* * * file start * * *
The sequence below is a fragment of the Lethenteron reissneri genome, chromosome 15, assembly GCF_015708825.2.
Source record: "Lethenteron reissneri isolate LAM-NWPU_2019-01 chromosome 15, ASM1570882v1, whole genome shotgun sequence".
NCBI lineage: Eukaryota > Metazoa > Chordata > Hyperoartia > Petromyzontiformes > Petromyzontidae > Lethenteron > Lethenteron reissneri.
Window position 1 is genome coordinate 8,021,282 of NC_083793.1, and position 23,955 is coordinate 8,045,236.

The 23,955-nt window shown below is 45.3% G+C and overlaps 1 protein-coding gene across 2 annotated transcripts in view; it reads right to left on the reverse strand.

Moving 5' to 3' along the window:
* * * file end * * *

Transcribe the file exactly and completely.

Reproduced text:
The sequence below is a fragment of the Lethenteron reissneri genome, chromosome 15, assembly GCF_015708825.2.
Source record: "Lethenteron reissneri isolate LAM-NWPU_2019-01 chromosome 15, ASM1570882v1, whole genome shotgun sequence".
NCBI lineage: Eukaryota > Metazoa > Chordata > Hyperoartia > Petromyzontiformes > Petromyzontidae > Lethenteron > Lethenteron reissneri.
Window position 1 is genome coordinate 8,021,282 of NC_083793.1, and position 23,955 is coordinate 8,045,236.

The 23,955-nt window shown below is 45.3% G+C and overlaps 1 protein-coding gene across 2 annotated transcripts in view; it reads right to left on the reverse strand.

Moving 5' to 3' along the window: